B.R. Myers Strikes Again

B.R. Myers waits patiently for another lumbering contemporary novel to make the mistake of challenging his critical acumen

The infamous author who sent a spasm self-doubt through the American literary scene with his A Reader’s Manifesto : an attack on the growing pretentiousness of American literary prose has, like the anonymous, irascible Kirkus Reviewer cited in an earlier post, perforated Jonathan Franzen’s Freedom with repeated thrusts of his critical pitchfork.  I’d hate to waste your time with a review of a review but simply call your attention to its place in a larger conversation about contemporary American Literature, a role that Myers seems oblivious of in his imprecations against anything written in the last several to one-hundred years.  But let’s hear it for conversation, ladies and gents.  Not that you asked but personally, I subscribe to a quasi-pseudo-post-structuralist position which maintains that, despite how a work compares to “The Greats”, it still serves the purpose, after beguiling us into its sphere of influence with the bait of baser entertainment, of promoting conversation.  Could you slog through a sufficient portion of said work to discuss it at a cocktail party?  Yes?  A win!  Sure we could do that with Tolstoy–and Mercantile library members, under the tutelage of Tony Covatta are engaged in just that–but even War and Peace was once contemporary, not to mention a contemporary critical success.  While I’m as not-entirely-unskeptical as the next guy of Freedom‘s trajectory splattering it squarely against the ambrosia-coated Olympian heights of “Classicdom”, you get the sense from Myer’s rant that his pitchfork could use a vigorous de-rusting, sharpening, and possibly the addition of a bayonet.  But don’t take my word for it.  Read the novel, read the reviews, and join the conversation with such greats as the New York Times’ David Brooks on The Atlantic web site. -Ed Scripsi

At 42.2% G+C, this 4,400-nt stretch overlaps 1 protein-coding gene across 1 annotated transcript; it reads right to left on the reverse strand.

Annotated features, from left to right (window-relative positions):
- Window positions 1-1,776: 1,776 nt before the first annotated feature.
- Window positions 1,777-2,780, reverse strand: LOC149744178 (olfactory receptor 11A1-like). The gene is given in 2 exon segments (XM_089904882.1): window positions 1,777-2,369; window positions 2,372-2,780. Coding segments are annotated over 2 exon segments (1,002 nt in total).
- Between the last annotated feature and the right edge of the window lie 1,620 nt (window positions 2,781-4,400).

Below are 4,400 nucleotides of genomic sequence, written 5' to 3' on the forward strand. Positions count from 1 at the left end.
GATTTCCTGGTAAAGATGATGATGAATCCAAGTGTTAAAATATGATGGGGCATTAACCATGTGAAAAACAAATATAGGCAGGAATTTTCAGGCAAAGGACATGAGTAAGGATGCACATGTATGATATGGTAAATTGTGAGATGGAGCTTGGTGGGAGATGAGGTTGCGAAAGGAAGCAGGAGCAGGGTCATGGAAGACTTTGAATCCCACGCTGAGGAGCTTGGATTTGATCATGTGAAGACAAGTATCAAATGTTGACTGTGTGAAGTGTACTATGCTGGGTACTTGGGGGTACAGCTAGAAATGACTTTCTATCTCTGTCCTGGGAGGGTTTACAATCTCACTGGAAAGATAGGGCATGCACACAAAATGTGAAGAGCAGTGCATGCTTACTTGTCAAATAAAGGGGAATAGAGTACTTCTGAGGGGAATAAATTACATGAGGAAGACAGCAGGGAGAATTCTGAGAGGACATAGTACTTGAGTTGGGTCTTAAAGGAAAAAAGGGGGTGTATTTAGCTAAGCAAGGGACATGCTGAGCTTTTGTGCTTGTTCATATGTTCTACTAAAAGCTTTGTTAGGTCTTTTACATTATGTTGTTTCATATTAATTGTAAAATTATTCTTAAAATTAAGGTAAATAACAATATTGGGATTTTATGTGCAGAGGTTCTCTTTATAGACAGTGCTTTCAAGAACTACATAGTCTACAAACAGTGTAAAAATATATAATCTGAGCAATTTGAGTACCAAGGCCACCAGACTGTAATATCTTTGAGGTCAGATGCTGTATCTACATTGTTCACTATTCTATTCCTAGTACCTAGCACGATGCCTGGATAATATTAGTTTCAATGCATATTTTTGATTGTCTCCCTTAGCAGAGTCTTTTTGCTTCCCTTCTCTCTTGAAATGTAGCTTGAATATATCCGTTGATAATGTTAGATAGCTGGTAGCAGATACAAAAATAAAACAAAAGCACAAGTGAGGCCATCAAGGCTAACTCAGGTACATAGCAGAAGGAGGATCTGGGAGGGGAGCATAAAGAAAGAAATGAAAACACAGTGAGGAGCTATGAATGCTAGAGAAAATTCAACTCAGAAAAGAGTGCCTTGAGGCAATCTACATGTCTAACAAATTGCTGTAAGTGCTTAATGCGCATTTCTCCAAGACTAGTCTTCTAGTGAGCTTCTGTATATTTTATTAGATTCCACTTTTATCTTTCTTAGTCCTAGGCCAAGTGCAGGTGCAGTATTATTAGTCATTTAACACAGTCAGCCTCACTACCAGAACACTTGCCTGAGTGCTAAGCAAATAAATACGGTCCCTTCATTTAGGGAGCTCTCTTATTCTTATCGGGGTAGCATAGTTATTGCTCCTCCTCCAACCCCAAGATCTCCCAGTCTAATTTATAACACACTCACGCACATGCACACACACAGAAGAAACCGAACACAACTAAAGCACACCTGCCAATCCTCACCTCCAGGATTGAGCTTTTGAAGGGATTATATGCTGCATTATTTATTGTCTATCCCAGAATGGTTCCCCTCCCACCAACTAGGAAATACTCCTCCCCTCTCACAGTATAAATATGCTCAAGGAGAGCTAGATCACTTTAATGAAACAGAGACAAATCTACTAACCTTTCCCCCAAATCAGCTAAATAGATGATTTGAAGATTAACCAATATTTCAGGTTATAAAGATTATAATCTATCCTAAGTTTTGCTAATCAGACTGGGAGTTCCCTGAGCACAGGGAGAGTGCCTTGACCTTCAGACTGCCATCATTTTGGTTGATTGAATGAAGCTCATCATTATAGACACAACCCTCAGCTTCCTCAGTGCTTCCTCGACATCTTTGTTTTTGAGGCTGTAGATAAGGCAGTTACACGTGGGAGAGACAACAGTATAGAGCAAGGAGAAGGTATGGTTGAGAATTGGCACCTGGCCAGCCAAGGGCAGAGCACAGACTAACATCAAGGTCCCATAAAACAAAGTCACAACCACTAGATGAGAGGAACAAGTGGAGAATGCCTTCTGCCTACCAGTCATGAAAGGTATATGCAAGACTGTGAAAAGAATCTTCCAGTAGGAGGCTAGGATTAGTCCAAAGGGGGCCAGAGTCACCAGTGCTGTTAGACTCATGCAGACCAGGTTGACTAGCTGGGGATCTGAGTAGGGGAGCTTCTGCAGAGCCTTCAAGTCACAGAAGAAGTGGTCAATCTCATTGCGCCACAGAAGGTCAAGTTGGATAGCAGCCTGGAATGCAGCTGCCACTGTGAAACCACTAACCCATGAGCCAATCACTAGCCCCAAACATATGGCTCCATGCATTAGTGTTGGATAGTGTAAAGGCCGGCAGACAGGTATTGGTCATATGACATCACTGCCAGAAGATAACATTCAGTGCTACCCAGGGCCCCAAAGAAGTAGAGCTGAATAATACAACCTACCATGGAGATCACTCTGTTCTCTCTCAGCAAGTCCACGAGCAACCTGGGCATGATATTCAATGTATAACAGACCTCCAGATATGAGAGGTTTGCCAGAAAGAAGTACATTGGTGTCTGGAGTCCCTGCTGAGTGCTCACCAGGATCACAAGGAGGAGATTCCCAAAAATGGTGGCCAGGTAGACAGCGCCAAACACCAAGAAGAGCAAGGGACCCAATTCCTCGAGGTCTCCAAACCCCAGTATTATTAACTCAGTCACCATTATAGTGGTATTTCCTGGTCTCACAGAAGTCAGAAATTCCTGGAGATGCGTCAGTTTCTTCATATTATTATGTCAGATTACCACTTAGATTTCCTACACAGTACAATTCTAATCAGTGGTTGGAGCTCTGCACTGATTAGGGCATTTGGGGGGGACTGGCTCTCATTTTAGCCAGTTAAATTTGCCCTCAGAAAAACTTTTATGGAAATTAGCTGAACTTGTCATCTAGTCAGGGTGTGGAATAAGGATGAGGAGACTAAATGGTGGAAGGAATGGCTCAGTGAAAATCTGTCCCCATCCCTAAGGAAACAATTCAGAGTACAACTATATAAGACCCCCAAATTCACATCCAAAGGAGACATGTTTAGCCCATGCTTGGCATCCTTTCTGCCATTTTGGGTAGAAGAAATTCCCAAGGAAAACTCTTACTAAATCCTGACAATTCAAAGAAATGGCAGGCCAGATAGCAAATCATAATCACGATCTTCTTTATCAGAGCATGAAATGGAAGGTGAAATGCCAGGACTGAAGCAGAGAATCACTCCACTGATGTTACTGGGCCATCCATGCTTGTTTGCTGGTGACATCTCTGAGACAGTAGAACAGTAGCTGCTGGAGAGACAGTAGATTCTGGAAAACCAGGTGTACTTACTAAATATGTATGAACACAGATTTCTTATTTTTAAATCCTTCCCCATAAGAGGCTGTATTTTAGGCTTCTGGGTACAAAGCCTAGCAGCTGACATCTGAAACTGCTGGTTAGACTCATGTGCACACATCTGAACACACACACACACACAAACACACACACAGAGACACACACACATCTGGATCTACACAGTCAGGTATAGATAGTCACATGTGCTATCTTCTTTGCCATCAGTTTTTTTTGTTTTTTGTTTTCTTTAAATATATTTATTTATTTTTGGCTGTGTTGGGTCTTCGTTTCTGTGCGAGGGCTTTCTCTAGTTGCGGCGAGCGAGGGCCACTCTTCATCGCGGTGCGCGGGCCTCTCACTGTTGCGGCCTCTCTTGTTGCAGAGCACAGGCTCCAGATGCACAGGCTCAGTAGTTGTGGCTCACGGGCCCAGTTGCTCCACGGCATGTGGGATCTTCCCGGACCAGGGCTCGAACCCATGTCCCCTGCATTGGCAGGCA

Published in: on September 21, 2010 at 4:30 pm  Comments (1)  

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One CommentLeave a comment

  1. Good post! We are linking to this great post on our site.
    Keep up the great writing.

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